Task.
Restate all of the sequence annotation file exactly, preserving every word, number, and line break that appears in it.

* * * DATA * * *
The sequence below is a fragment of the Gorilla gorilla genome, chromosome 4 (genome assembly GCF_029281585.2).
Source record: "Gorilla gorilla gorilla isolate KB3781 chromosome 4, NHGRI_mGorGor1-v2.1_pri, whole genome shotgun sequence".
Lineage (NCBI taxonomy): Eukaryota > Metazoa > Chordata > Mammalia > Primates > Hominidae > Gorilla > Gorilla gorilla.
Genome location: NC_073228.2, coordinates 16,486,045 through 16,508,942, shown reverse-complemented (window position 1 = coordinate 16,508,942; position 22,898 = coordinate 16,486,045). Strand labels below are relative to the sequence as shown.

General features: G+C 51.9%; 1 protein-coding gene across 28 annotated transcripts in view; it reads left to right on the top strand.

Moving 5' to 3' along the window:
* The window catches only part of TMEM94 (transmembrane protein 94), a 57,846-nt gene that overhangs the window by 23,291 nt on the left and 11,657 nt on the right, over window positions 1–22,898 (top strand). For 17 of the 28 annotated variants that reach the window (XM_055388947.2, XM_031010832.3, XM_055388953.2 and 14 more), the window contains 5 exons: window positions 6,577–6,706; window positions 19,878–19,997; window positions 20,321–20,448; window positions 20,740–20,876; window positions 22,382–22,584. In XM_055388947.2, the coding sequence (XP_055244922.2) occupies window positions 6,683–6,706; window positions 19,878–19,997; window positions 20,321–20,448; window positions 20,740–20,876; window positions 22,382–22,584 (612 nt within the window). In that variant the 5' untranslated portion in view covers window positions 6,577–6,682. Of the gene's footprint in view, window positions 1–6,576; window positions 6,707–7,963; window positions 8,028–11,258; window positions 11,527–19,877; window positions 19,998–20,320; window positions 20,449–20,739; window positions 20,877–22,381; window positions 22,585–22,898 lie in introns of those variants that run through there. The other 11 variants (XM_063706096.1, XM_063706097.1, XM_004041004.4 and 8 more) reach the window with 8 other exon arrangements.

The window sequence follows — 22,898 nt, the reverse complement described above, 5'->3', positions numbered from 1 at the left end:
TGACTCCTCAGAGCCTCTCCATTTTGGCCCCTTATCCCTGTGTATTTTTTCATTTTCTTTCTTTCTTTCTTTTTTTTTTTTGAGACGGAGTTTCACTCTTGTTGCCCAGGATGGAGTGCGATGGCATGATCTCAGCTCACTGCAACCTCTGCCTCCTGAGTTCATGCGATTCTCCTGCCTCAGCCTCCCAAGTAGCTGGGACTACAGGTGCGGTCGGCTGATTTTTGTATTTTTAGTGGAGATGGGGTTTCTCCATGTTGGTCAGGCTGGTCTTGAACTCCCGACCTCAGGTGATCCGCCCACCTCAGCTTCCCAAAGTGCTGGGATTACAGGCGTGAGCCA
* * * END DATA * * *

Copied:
The sequence below is a fragment of the Gorilla gorilla genome, chromosome 4 (genome assembly GCF_029281585.2).
Source record: "Gorilla gorilla gorilla isolate KB3781 chromosome 4, NHGRI_mGorGor1-v2.1_pri, whole genome shotgun sequence".
Lineage (NCBI taxonomy): Eukaryota > Metazoa > Chordata > Mammalia > Primates > Hominidae > Gorilla > Gorilla gorilla.
Genome location: NC_073228.2, coordinates 16,486,045 through 16,508,942, shown reverse-complemented (window position 1 = coordinate 16,508,942; position 22,898 = coordinate 16,486,045). Strand labels below are relative to the sequence as shown.

General features: G+C 51.9%; 1 protein-coding gene across 28 annotated transcripts in view; it reads left to right on the top strand.

Moving 5' to 3' along the window:
* The window catches only part of TMEM94 (transmembrane protein 94), a 57,846-nt gene that overhangs the window by 23,291 nt on the left and 11,657 nt on the right, over window positions 1–22,898 (top strand). For 17 of the 28 annotated variants that reach the window (XM_055388947.2, XM_031010832.3, XM_055388953.2 and 14 more), the window contains 5 exons: window positions 6,577–6,706; window positions 19,878–19,997; window positions 20,321–20,448; window positions 20,740–20,876; window positions 22,382–22,584. In XM_055388947.2, the coding sequence (XP_055244922.2) occupies window positions 6,683–6,706; window positions 19,878–19,997; window positions 20,321–20,448; window positions 20,740–20,876; window positions 22,382–22,584 (612 nt within the window). In that variant the 5' untranslated portion in view covers window positions 6,577–6,682. Of the gene's footprint in view, window positions 1–6,576; window positions 6,707–7,963; window positions 8,028–11,258; window positions 11,527–19,877; window positions 19,998–20,320; window positions 20,449–20,739; window positions 20,877–22,381; window positions 22,585–22,898 lie in introns of those variants that run through there. The other 11 variants (XM_063706096.1, XM_063706097.1, XM_004041004.4 and 8 more) reach the window with 8 other exon arrangements.

The window sequence follows — 22,898 nt, the reverse complement described above, 5'->3', positions numbered from 1 at the left end:
TGACTCCTCAGAGCCTCTCCATTTTGGCCCCTTATCCCTGTGTATTTTTTCATTTTCTTTCTTTCTTTCTTTTTTTTTTTTGAGACGGAGTTTCACTCTTGTTGCCCAGGATGGAGTGCGATGGCATGATCTCAGCTCACTGCAACCTCTGCCTCCTGAGTTCATGCGATTCTCCTGCCTCAGCCTCCCAAGTAGCTGGGACTACAGGTGCGGTCGGCTGATTTTTGTATTTTTAGTGGAGATGGGGTTTCTCCATGTTGGTCAGGCTGGTCTTGAACTCCCGACCTCAGGTGATCCGCCCACCTCAGCTTCCCAAAGTGCTGGGATTACAGGCGTGAGCCA